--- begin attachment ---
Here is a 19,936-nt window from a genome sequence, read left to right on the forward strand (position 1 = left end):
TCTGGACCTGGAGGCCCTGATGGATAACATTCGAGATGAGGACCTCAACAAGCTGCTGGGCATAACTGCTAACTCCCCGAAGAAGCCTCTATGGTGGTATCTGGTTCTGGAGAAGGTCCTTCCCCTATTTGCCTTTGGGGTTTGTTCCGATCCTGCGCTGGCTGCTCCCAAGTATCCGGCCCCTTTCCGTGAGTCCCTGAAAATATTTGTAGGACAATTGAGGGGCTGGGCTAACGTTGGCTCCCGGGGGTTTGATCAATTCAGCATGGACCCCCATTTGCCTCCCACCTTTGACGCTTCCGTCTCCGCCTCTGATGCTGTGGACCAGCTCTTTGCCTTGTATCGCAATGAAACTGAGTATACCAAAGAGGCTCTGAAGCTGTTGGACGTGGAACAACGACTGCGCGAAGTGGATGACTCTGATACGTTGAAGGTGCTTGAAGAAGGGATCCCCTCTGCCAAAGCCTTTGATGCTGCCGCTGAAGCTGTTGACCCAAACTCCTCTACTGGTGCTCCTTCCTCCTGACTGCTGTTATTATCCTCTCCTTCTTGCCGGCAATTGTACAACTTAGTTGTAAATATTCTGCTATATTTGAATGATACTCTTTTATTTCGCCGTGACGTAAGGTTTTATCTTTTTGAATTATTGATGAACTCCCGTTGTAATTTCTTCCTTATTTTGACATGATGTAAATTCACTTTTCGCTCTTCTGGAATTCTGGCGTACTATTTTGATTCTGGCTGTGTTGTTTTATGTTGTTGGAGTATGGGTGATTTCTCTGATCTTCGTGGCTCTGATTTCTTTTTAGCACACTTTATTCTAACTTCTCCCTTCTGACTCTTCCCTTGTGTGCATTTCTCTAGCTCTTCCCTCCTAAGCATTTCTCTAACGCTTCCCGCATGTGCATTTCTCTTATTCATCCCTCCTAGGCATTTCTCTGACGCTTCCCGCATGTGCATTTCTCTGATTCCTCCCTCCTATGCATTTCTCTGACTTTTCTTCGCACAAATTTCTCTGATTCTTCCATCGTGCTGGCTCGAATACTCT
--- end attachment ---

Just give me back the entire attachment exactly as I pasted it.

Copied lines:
Here is a 19,936-nt window from a genome sequence, read left to right on the forward strand (position 1 = left end):
TCTGGACCTGGAGGCCCTGATGGATAACATTCGAGATGAGGACCTCAACAAGCTGCTGGGCATAACTGCTAACTCCCCGAAGAAGCCTCTATGGTGGTATCTGGTTCTGGAGAAGGTCCTTCCCCTATTTGCCTTTGGGGTTTGTTCCGATCCTGCGCTGGCTGCTCCCAAGTATCCGGCCCCTTTCCGTGAGTCCCTGAAAATATTTGTAGGACAATTGAGGGGCTGGGCTAACGTTGGCTCCCGGGGGTTTGATCAATTCAGCATGGACCCCCATTTGCCTCCCACCTTTGACGCTTCCGTCTCCGCCTCTGATGCTGTGGACCAGCTCTTTGCCTTGTATCGCAATGAAACTGAGTATACCAAAGAGGCTCTGAAGCTGTTGGACGTGGAACAACGACTGCGCGAAGTGGATGACTCTGATACGTTGAAGGTGCTTGAAGAAGGGATCCCCTCTGCCAAAGCCTTTGATGCTGCCGCTGAAGCTGTTGACCCAAACTCCTCTACTGGTGCTCCTTCCTCCTGACTGCTGTTATTATCCTCTCCTTCTTGCCGGCAATTGTACAACTTAGTTGTAAATATTCTGCTATATTTGAATGATACTCTTTTATTTCGCCGTGACGTAAGGTTTTATCTTTTTGAATTATTGATGAACTCCCGTTGTAATTTCTTCCTTATTTTGACATGATGTAAATTCACTTTTCGCTCTTCTGGAATTCTGGCGTACTATTTTGATTCTGGCTGTGTTGTTTTATGTTGTTGGAGTATGGGTGATTTCTCTGATCTTCGTGGCTCTGATTTCTTTTTAGCACACTTTATTCTAACTTCTCCCTTCTGACTCTTCCCTTGTGTGCATTTCTCTAGCTCTTCCCTCCTAAGCATTTCTCTAACGCTTCCCGCATGTGCATTTCTCTTATTCATCCCTCCTAGGCATTTCTCTGACGCTTCCCGCATGTGCATTTCTCTGATTCCTCCCTCCTATGCATTTCTCTGACTTTTCTTCGCACAAATTTCTCTGATTCTTCCATCGTGCTGGCTCGAATACTCT